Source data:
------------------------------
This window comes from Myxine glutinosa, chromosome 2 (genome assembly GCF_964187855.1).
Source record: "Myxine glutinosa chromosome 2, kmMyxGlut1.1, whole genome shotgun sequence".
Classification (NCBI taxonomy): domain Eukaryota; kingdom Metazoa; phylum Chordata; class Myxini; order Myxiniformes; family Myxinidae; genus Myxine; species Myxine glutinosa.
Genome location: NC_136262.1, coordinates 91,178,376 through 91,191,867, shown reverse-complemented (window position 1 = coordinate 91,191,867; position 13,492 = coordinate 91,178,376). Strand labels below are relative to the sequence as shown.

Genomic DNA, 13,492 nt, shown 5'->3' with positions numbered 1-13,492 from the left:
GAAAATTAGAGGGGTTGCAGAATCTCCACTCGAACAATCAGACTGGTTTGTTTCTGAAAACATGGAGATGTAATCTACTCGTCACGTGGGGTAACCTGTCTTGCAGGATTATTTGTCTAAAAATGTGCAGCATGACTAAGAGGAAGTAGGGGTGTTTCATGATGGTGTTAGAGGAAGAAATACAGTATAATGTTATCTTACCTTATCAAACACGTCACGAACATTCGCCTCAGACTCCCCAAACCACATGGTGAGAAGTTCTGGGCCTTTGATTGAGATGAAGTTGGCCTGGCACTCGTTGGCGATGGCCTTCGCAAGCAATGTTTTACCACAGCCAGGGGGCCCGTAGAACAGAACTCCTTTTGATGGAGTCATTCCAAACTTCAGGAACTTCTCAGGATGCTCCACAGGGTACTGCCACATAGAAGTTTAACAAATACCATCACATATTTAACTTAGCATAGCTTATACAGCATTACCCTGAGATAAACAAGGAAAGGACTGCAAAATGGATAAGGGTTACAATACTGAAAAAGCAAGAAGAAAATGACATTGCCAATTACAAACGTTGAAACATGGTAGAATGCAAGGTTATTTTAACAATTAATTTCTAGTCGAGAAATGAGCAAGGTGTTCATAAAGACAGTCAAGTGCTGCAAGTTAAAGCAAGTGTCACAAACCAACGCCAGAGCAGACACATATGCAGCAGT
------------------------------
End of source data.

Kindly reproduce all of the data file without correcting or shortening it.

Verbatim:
This window comes from Myxine glutinosa, chromosome 2 (genome assembly GCF_964187855.1).
Source record: "Myxine glutinosa chromosome 2, kmMyxGlut1.1, whole genome shotgun sequence".
Classification (NCBI taxonomy): domain Eukaryota; kingdom Metazoa; phylum Chordata; class Myxini; order Myxiniformes; family Myxinidae; genus Myxine; species Myxine glutinosa.
Genome location: NC_136262.1, coordinates 91,178,376 through 91,191,867, shown reverse-complemented (window position 1 = coordinate 91,191,867; position 13,492 = coordinate 91,178,376). Strand labels below are relative to the sequence as shown.

Genomic DNA, 13,492 nt, shown 5'->3' with positions numbered 1-13,492 from the left:
GAAAATTAGAGGGGTTGCAGAATCTCCACTCGAACAATCAGACTGGTTTGTTTCTGAAAACATGGAGATGTAATCTACTCGTCACGTGGGGTAACCTGTCTTGCAGGATTATTTGTCTAAAAATGTGCAGCATGACTAAGAGGAAGTAGGGGTGTTTCATGATGGTGTTAGAGGAAGAAATACAGTATAATGTTATCTTACCTTATCAAACACGTCACGAACATTCGCCTCAGACTCCCCAAACCACATGGTGAGAAGTTCTGGGCCTTTGATTGAGATGAAGTTGGCCTGGCACTCGTTGGCGATGGCCTTCGCAAGCAATGTTTTACCACAGCCAGGGGGCCCGTAGAACAGAACTCCTTTTGATGGAGTCATTCCAAACTTCAGGAACTTCTCAGGATGCTCCACAGGGTACTGCCACATAGAAGTTTAACAAATACCATCACATATTTAACTTAGCATAGCTTATACAGCATTACCCTGAGATAAACAAGGAAAGGACTGCAAAATGGATAAGGGTTACAATACTGAAAAAGCAAGAAGAAAATGACATTGCCAATTACAAACGTTGAAACATGGTAGAATGCAAGGTTATTTTAACAATTAATTTCTAGTCGAGAAATGAGCAAGGTGTTCATAAAGACAGTCAAGTGCTGCAAGTTAAAGCAAGTGTCACAAACCAACGCCAGAGCAGACACATATGCAGCAGT